Spycops: When the public is the enemy
The Undercover Policing Inquiry has just completed its first tranche of hearings covering the years 1968 to 1982. The disclosures provide a glimpse into how socialist and left-wing campaigns were targeted by the Metropolitan Police, and how information was shared with the security services and government. The establishment has remained silent for over 40 years […]Read more »
Red List: MI5’s Culture War
The greatest challenge, the most important task, facing security and intelligence agencies should be to identify threats to the public from genuinely hostile forces, ranging from state agencies to violent individuals motivated by extreme ideologies. Their biggest temptation is to use the special resources and laws – the privileges – at their disposal to amass […]Read more »
UK government deployed 15 staff on secret operation to seize Julian Assange
The British government assigned at least 15 people to the secret operation to seize Julian Assange from the Ecuadorian embassy in London, new information shows. The WikiLeaks founder was given political asylum by Ecuador in 2012, but was never allowed safe passage out of Britain to avoid persecution by the US government. The Australian journalist […]Read more »
How MI5 is helping to cover up sexual abuse
Much publicity was given recently to the apology by political and religious leaders in Northern Ireland for the horrific sexual and emotional abuse young boys in care homes had suffered over many years. But on one notorious home, the subject of a cover-up that remains unexplained, there was silence. The public apology was recommended more […]Read more »
Blood on London’s hands
A damning report on police collusion with murders in Northern Ireland has just been published. Whitehall knew for decades that the UDA paramilitary group was carrying out wholesale murder – yet ministers long refused to ban it as a terrorist organisation and officials continued to meet its leaders.Read more »
Partygate referees: why are they so spooky?
At least ten people with alleged or known links to British intelligence agencies or covert warfare now hold key roles overseeing government. The murky past of some of these figures means they are strictly off limits to full public scrutiny. Some might think this makes them an odd choice to enforce accountability. Here’s a short […]Read more »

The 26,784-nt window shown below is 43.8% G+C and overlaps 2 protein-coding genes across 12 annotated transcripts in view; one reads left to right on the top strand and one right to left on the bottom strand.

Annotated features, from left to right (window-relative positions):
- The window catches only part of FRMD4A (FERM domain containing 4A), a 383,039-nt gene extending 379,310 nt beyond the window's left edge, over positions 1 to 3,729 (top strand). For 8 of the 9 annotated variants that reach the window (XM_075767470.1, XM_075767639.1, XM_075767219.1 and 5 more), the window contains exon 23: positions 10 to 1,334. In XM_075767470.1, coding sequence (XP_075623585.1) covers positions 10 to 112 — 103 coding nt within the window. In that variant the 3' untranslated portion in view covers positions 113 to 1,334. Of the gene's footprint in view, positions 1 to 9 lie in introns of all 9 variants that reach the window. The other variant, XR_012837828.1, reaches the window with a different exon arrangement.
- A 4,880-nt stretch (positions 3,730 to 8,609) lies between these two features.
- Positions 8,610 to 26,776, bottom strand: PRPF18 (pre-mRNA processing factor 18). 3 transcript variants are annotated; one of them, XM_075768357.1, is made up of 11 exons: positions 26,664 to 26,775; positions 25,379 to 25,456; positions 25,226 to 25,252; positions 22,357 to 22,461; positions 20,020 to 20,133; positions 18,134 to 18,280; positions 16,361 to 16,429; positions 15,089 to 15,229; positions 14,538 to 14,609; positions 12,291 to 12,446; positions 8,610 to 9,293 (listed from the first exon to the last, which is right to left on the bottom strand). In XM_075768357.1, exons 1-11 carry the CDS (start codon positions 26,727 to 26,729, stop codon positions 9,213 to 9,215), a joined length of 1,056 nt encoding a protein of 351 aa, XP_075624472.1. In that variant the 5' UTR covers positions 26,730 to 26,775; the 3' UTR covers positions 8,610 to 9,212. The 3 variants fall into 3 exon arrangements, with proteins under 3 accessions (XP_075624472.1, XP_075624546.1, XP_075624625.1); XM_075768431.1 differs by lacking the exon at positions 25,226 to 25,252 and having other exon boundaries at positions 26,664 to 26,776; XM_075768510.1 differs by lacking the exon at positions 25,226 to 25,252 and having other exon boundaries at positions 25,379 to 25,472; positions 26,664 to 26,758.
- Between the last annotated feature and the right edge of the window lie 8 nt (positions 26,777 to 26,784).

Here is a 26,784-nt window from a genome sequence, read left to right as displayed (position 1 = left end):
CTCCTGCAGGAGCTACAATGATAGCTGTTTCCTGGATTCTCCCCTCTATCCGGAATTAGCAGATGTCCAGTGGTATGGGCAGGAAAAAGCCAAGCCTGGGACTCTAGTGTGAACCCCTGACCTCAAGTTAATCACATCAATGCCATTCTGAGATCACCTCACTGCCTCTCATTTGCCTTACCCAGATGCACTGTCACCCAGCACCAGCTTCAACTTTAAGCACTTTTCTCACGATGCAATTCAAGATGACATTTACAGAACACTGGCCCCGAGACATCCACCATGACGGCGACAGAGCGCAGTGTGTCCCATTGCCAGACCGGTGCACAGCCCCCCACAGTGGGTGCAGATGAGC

Bombing the ‘Irish Beatles’ – who ordered their murder?
A court has awarded £1.5 million in compensation to survivors of a terrorist attack in Northern Ireland that involved collusion between British soldiers and paramilitary forces. But those responsible for controlling the ‘Miami Showband’ killers have still not been held accountable.Read more »
‘Something awkward’: When Conservative ministers authorised torture
“This could grow into something awkward if pursued,” wrote the head of the Army Department in the Ministry of Defence in the margins of a letter in 1977. He could never have imagined those words would form part of a Supreme Court ruling decades later. The “something awkward” was a bold statement that British ministers […]Read more »
Belfast murders: What are police trying to hide?
South Belfast, February 1992. Two gunmen burst into a bookmaker’s shop on Ormeau Road. One opens fire indiscriminately with an assault rifle. The second uses a Browning pistol, firing at the wounded at close range. By the time they are finished, five people are dead. Fast forward almost 30 years to today, and the truth […]Read more »
David Amess murder: How is Britain tackling the terror threat from Somalia?
The UK Foreign Office has spent around £24 million since 2013 assisting an armed police squad in Somalia whose counter-terrorism operations are shrouded in secrecy. Funding for Somalia’s Goodir Unit is intended to stop attacks by Al Shabab, the Al Qaeda-linked militant group in East Africa that claims to have recruited British Somalis from London, […]Read more »
What was Britain’s most senior police officer doing with MI6?
During her career, Cressida Dick, Britain’s Metropolitan Police Commissioner, has repeatedly escaped full accountability over her role in controversial cases. One murky episode is her time in the ‘Foreign Office’, understood to really mean MI6.Read more »